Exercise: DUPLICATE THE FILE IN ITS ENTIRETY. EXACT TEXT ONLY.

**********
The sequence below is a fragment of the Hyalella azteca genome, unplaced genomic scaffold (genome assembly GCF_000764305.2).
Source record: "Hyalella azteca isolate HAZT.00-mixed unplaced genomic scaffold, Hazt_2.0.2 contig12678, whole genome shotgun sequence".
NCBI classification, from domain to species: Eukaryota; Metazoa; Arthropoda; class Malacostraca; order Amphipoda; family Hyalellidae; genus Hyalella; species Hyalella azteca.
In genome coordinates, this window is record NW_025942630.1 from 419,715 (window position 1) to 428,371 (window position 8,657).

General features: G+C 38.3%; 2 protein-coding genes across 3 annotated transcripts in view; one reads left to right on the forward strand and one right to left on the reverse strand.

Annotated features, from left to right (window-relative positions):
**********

The sequence below is a fragment of the Hyalella azteca genome, unplaced genomic scaffold (genome assembly GCF_000764305.2).
Source record: "Hyalella azteca isolate HAZT.00-mixed unplaced genomic scaffold, Hazt_2.0.2 contig12678, whole genome shotgun sequence".
NCBI classification, from domain to species: Eukaryota; Metazoa; Arthropoda; class Malacostraca; order Amphipoda; family Hyalellidae; genus Hyalella; species Hyalella azteca.
In genome coordinates, this window is record NW_025942630.1 from 419,715 (window position 1) to 428,371 (window position 8,657).

General features: G+C 38.3%; 2 protein-coding genes across 3 annotated transcripts in view; one reads left to right on the forward strand and one right to left on the reverse strand.

Annotated features, from left to right (window-relative positions):